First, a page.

Capitals stay positive despite two-game deficit vs. Lightning

The Capitals are heading to Tampa Bay down two games to none, with back-to-back contests for Game 3 and 4 looming. It isn’t the situation they envisioned for this series, but players said Monday that no one is hoisting up a white flag on the season.

“Can’t be in anything but a positive frame of mind, and we know it’s a huge challenge and a huge task here,” Mike Knuble said. “I think you’ve gotta embrace it, not be upset about what’s happened. You’ve got to push forward and try to be better, so I guess you do want to be a little upset, but not in a negative way — use it to move forward.”

Much has been made of the adversity the Capitals faced in the regular season, from the eight-game skid in December to losing key players to injury. There were also the various games in which they struggled to show any adherence to their system, like against Los Angeles (Feb. 12), Atlanta (Nov. 19) and New Jersey (Nov. 22).

Washington found ways to bounce back from those scenarios and others over the course of the year. Now, with the series shifting to St. Pete Times Forum, perhaps the Capitals will be able to get back to a simple, road-hockey mindset.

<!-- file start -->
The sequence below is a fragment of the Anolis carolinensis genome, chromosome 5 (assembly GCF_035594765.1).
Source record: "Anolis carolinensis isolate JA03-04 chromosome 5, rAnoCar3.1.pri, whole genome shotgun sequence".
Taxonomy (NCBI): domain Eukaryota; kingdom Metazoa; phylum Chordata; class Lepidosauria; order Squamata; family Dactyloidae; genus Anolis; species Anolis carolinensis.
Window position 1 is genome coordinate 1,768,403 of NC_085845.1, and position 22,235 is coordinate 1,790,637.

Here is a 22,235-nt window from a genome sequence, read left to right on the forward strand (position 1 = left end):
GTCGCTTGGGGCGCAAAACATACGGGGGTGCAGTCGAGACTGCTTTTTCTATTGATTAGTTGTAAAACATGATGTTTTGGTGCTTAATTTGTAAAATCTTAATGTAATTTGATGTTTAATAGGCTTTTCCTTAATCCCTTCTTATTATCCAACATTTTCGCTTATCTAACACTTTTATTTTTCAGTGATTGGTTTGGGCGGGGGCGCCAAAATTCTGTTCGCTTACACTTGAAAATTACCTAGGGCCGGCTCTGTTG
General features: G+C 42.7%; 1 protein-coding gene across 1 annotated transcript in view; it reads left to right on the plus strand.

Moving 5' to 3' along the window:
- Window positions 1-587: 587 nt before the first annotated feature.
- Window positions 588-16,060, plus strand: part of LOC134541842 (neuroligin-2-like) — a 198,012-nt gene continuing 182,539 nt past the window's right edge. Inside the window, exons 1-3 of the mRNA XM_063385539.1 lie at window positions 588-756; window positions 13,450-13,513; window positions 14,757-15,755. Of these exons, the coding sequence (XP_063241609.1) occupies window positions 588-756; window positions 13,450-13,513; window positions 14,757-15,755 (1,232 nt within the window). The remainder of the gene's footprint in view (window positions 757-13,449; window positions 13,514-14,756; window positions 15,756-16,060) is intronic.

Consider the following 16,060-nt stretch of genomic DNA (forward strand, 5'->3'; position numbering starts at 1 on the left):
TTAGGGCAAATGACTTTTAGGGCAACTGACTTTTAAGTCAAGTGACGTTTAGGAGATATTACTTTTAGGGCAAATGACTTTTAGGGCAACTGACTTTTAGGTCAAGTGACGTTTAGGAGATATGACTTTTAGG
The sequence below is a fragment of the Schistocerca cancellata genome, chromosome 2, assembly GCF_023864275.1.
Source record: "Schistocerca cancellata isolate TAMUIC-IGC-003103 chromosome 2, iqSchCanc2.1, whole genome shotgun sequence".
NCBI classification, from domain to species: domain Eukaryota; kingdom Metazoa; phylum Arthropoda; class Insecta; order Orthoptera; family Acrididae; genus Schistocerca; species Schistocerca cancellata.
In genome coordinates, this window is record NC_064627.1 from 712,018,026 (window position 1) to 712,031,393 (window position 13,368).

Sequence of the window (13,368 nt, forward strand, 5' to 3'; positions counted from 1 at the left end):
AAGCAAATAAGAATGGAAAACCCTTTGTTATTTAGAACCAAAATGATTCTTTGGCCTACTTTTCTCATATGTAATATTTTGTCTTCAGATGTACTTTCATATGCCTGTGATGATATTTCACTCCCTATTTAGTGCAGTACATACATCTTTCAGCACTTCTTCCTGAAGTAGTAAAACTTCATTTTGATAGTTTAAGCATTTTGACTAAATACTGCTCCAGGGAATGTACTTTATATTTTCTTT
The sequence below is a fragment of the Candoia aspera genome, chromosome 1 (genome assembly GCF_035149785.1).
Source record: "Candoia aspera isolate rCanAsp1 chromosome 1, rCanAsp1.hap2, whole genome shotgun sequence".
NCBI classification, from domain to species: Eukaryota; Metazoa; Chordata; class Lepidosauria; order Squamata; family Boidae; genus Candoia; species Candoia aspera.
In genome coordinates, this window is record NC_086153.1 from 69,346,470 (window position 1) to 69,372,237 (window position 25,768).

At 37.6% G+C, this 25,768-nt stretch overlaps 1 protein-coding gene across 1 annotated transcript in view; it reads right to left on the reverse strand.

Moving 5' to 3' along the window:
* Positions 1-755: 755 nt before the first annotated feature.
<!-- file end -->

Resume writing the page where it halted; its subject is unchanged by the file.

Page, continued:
“It’s nice that we’re getting away from here and just going to a building where we can try and make a lot of unhappy fans and just go out there and play a solid game and just forget about what’s happened so far,” Karl Alzner said.

Alzner brought up his memories of last year’s AHL playoff run with the Hershey Bears, who found themselves in a similar situation early in a series. In the Calder Cup final against the Texas Stars, the Bears fell behind two games to none, dropping the opening contests at home. But they managed to rally, win the series and secure the championship in six games.

“I know the feeling that -- especially when you’re up two games and then you go home and you’re thinking about sweeping and this and that, and then you lose one game and you know you have to come back to the other team’s building,” Alzner said. “There’s a lot of little things that will be in the backs of their minds.”

After Vincent Lecavalier’s overtime goal sealed the Lightning victory last night, Coach Guy Boucher said his philosophy about the extra session was “not about momentum, it’s about desperation.”

The Capitals shouldn’t have to search much for that feeling of desperation when they face off with the Lightning tomorrow at 6:30 p.m.

“It’s tough to be a one hundred percent positive. But I think we have that [determined] feeling. We’ve showed that we have that fire and that emotion [by] coming back at the end of the game,” John Carlson said. “That’s what it felt like on the bench at that time, that you know that it’s possible, that we’re in these games, that we should give ourselves a better chance to win every game.”

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